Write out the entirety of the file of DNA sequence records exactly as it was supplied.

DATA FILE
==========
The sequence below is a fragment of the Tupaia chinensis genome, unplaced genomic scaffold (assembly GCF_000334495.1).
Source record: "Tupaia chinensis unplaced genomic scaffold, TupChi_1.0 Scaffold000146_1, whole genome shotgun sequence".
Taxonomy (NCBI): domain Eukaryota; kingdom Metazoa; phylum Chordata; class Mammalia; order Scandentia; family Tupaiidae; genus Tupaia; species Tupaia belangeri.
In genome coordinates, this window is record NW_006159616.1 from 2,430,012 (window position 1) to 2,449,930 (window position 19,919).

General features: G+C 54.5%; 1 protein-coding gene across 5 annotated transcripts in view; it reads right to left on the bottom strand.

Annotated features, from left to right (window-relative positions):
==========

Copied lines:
The sequence below is a fragment of the Tupaia chinensis genome, unplaced genomic scaffold (assembly GCF_000334495.1).
Source record: "Tupaia chinensis unplaced genomic scaffold, TupChi_1.0 Scaffold000146_1, whole genome shotgun sequence".
Taxonomy (NCBI): domain Eukaryota; kingdom Metazoa; phylum Chordata; class Mammalia; order Scandentia; family Tupaiidae; genus Tupaia; species Tupaia belangeri.
In genome coordinates, this window is record NW_006159616.1 from 2,430,012 (window position 1) to 2,449,930 (window position 19,919).

General features: G+C 54.5%; 1 protein-coding gene across 5 annotated transcripts in view; it reads right to left on the bottom strand.

Annotated features, from left to right (window-relative positions):